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Aldi to face $150m wage theft class action suit

By Christine Chen | |4 minute read

Discount supermarket chain Aldi is facing a class action claim over $150 million in alleged unpaid wages it “systematically” withheld from tens of thousands of workers across the country.

The claim, lodged in Federal Court on Friday by the Shop, Distributive and Allied Employees Association, accuses the retail giant of forcing employees to work up to 30 minutes before their rostered shift without pay.

“We estimate that over 20,000 workers are owed $150 million in backpay and we’re seeking proper compensation for impacted workers,” the SDA said.


The SDA, Australia’s largest private trade sector union, alleged that unpaid tasks employees carried out included till changes, cashing up the register, performing safety checks, emptying bins and checking communication devices.

“Our investigation has found that this practice isn’t limited to a few workers or a few stores, it happened everywhere in Aldi,” it said.

The class action comes after the Federal Court ruled in 2022 that Aldi underpaid distribution workers in Sydney by making them start work 15 minutes before their rostered shifts.

National secretary Gerard Dwyer said Aldi’s alleged conduct was “fundamentally unlawful and illegal”.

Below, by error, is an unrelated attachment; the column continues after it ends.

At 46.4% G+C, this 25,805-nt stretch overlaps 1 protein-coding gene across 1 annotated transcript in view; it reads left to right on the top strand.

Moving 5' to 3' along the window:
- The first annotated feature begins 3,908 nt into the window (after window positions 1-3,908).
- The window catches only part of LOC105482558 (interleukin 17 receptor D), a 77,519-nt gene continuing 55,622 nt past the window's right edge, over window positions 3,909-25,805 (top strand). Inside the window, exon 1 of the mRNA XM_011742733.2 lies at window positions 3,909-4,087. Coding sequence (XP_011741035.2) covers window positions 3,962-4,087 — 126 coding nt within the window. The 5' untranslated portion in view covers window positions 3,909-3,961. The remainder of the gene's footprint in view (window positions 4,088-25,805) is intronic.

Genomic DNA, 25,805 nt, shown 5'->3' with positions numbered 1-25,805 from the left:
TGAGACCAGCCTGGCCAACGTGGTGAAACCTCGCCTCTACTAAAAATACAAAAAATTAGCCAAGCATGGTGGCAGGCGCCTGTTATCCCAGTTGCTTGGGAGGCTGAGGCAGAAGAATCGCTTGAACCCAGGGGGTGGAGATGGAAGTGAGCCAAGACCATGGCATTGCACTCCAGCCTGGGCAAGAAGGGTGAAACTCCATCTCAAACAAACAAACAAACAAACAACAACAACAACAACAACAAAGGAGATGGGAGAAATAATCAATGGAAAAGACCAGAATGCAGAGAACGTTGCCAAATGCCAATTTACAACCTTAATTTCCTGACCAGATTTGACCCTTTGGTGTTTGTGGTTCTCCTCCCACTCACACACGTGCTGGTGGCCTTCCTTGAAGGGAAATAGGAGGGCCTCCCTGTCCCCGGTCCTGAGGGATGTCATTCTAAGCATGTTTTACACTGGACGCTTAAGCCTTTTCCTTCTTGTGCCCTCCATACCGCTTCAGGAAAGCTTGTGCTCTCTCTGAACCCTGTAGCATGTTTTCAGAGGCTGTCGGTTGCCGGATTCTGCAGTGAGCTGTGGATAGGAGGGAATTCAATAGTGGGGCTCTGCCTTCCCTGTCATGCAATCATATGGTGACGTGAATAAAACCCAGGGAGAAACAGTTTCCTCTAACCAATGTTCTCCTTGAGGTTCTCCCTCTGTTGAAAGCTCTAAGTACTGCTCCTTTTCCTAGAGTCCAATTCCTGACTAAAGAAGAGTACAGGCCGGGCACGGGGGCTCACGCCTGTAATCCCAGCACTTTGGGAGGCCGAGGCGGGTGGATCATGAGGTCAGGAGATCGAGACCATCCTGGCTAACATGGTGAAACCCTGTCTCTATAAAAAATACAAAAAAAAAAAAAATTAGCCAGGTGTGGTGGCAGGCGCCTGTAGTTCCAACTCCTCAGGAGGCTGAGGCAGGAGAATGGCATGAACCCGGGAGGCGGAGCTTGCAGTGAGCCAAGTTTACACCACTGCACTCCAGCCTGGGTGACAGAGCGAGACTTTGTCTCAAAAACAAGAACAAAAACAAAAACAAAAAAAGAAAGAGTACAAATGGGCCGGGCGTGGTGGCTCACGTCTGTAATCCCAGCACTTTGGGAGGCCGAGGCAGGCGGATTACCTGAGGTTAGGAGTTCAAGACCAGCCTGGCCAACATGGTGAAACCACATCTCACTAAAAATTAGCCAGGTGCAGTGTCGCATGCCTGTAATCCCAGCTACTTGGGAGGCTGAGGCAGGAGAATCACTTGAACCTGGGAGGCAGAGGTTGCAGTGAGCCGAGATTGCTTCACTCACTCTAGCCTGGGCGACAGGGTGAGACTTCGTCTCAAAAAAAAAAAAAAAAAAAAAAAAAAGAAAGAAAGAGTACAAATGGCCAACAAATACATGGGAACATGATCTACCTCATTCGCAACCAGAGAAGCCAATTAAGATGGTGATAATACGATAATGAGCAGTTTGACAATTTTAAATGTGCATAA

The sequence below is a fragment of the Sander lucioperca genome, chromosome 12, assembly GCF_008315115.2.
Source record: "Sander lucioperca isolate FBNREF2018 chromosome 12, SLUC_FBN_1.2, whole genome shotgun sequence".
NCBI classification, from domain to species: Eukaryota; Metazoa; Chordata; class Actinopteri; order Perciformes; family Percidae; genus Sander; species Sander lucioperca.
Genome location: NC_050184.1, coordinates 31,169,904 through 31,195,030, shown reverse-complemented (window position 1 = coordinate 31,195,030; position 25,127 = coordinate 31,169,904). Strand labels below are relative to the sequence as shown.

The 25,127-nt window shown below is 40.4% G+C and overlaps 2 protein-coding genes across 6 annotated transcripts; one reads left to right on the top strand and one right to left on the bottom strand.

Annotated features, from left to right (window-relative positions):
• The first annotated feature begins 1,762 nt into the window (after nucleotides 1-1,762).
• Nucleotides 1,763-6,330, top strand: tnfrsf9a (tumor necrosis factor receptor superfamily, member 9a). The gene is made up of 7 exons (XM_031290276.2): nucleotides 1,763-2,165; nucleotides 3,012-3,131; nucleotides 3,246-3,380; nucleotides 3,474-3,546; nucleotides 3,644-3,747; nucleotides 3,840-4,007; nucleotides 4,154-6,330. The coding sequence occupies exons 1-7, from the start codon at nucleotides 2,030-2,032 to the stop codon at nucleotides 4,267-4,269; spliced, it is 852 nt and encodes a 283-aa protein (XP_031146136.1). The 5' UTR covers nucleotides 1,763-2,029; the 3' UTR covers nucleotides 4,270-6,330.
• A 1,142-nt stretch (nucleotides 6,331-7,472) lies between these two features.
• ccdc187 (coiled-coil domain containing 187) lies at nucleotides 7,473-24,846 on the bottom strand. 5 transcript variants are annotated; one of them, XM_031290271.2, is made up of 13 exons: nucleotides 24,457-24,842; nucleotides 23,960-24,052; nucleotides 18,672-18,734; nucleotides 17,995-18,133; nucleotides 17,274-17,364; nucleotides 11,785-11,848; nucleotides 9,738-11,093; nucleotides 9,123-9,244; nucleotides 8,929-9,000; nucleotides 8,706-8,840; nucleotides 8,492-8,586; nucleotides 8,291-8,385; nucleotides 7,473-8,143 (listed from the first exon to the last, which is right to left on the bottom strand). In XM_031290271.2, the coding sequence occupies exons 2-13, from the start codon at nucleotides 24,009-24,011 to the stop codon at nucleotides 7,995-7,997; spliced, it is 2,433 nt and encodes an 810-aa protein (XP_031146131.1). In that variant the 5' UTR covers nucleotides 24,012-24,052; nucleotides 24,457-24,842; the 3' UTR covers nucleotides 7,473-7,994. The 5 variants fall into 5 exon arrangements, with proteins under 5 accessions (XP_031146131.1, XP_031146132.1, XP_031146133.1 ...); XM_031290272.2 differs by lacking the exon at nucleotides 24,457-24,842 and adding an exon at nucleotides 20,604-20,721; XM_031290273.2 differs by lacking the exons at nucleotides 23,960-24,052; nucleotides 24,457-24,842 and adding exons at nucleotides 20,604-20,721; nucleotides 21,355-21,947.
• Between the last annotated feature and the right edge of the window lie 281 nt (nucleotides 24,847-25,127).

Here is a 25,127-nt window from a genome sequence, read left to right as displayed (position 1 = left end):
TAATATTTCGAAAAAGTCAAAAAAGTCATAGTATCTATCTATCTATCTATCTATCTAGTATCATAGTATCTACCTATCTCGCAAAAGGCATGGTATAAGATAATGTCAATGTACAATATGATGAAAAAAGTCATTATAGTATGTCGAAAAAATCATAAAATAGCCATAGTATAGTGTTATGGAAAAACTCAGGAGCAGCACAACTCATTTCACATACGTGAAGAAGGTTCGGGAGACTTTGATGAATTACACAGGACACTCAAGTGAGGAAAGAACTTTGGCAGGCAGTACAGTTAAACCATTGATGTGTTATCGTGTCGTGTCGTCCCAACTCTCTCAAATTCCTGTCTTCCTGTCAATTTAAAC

"Aldi has had its chance to do the right thing and backpay workers after they lost the Federal Court case in NSW,” he said.

“They’ve fumbled the bag and failed to do it right by their workforce; now they have to face the consequences of these breaches … over $100 million has been ripped out of the pockets of workers and their families by this multi-billion-dollar corporation.”

While Aldi is not obliged to disclose profit margins annually as an unlisted company, the ATO revealed in FY 2020-21 that it increased its revenue from $9.6 billion to $10.7 billion.

In April, Aldi reported that its sales in the last quarter of 2022 were up 13.2 per cent year-on-year, as consumers switched to the discounter to save money amid higher living costs.

The Aldi action comes after its biggest competitors, Woolworths and Coles, were also accused of serial underpayments in Federal Court.

The FWO sued the supermarket giants in June over setting up payment structures to avoid paying workers overtime.

Woolworths is also facing over 1,000 criminal charges in a suit brought by Wage Inspectorate Victoria for allegedly failing to pay more than $1 million in long service leave.

It has previously admitted to underpaying workers nearly $600 million over recent years, while Coles has estimated it still owed workers $50 million.

In response to widespread wage theft, the government has introduced a bill to criminalise the practice. If passed, a maximum penalty of 10 years’ imprisonment and fines of up to $7.8 million would apply to deliberate underpayments.

This article was originally featured in Accountants Daily.

Jack Campbell

Jack Campbell

Jack is the editor at HR Leader.